Earth Hounds: Dr. Xargle's Book of Earth Hounds and Seven Blind Miceby: Karen Ansberry and Emily Morgan

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Learners develop understandings of the differences between observations and inferences by analyzing Dr. Xargle's comical, yet misguided, attempts to teach his students about human babies. Learners then make observations and inferences of "mystery samples" collected from Planet Earth by Dr. Xargle. This free chapter includes several science lessons that use children's books to guide inquiry, along with several activity pages. Also included are the Table of Contents, the Preface, and the Index of the book.

For more information on how to implement Picture-Perfect Science in you classroom—including key reading strategies and NSES connections—download the free e-book of chapters 1 through 5, Why Read Picture Books in Science Class?

Grades
  • Elementary
Publication Date
6/15/2010

Community ActivitySaved in 2346 Libraries

Reviews (2)
  • on Sat Feb 05, 2011 5:25 PM

I've used a modified version in 7th grade and my students just loved it. They thought the Earthlets book was funny (even though there were some that were too cool, the whole bodily functions humor got the better of them!). I used it to review observations/interpretations and what the difference is. We then could go back to a very memorable lesson each time we needed to discuss the difference. Many had heard the Seven Blind Mice story but this brought a new twist to what we were trying to look at that carried throughout the year. If students weren't being thorough or hadn't looked at data from a different perspective, I would say things like, "Are you sure you aren't thinking it is a spear when it is an elephant?" or if they weren't working together and collaborating to combine evidence, I'd say, "Make sure you are being the White Mouse". We even posted the Mouse Moral on the wall for a while!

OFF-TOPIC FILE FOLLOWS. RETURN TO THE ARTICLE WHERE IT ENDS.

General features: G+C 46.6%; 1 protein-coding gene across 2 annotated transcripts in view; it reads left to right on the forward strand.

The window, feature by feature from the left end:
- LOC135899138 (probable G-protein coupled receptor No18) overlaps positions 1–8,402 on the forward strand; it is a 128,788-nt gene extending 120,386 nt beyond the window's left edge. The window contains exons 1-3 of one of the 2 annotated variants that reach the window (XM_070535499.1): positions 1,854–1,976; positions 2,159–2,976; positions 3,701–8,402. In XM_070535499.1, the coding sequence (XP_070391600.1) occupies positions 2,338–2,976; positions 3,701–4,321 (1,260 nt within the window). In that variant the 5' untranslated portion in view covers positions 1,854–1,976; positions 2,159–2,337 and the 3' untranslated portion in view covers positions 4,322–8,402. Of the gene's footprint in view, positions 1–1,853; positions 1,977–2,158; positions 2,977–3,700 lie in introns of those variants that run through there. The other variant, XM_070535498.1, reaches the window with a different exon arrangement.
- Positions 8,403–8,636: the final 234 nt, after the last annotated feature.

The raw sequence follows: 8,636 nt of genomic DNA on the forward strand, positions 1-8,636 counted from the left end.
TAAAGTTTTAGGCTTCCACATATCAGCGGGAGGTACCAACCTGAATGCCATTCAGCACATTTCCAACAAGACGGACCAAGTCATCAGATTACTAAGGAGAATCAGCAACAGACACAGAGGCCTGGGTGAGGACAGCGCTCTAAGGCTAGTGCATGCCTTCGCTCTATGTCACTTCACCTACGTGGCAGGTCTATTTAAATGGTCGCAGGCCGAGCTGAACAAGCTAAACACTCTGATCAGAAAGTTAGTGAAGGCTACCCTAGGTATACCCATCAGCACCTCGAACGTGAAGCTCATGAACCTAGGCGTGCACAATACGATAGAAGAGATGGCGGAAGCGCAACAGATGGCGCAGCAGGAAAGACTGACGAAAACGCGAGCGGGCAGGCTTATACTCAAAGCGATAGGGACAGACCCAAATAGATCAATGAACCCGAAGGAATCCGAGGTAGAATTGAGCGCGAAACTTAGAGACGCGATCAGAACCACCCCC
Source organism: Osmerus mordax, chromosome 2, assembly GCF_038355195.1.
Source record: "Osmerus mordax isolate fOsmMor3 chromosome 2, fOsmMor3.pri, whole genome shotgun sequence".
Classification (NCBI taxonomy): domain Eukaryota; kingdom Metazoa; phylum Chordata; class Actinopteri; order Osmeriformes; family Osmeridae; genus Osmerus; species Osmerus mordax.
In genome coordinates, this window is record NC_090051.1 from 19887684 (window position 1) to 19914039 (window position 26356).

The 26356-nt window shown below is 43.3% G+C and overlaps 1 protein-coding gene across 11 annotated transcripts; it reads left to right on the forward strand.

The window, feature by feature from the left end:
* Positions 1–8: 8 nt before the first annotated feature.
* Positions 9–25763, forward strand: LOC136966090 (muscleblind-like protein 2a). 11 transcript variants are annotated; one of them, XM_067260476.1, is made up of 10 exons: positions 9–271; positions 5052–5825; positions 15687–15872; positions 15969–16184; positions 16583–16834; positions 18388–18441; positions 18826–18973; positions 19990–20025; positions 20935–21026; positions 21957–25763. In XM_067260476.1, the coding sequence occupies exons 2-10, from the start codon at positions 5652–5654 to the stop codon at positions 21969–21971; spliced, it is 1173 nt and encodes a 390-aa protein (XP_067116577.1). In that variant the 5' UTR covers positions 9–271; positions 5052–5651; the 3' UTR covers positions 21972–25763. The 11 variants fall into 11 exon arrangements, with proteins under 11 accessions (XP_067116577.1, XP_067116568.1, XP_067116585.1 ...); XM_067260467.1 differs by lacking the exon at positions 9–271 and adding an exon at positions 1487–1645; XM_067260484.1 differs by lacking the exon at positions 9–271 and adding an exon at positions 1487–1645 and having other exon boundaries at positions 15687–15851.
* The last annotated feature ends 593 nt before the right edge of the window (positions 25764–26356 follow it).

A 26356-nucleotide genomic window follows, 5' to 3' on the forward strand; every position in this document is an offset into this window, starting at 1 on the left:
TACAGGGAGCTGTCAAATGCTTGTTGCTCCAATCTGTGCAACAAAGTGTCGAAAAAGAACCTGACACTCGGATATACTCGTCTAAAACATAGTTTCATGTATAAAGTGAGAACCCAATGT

Wendy Ruchti  (Pocatello, ID)
Wendy Ruchti (Pocatello, ID)

  • on Mon Mar 07, 2011 9:44 AM

The authors clearly explain the difference between observations and inference. Making observations and inferences are important science process skills and understanding how the two contribute to scientific knowledge is critical to understanding the nature of science. The authors provide a variety of assessment tools that help students demonstrate such an understanding in both their own day-to-day experiences and in their science investigations. Because it is important for students to see the role and importance of both observations and inferences in scientists' work, it is critical for teachers to discuss this explicitly with students. Literature connections are especially useful for elementary teachers.

Lara  (New Haven, CT)
Lara (New Haven, CT)


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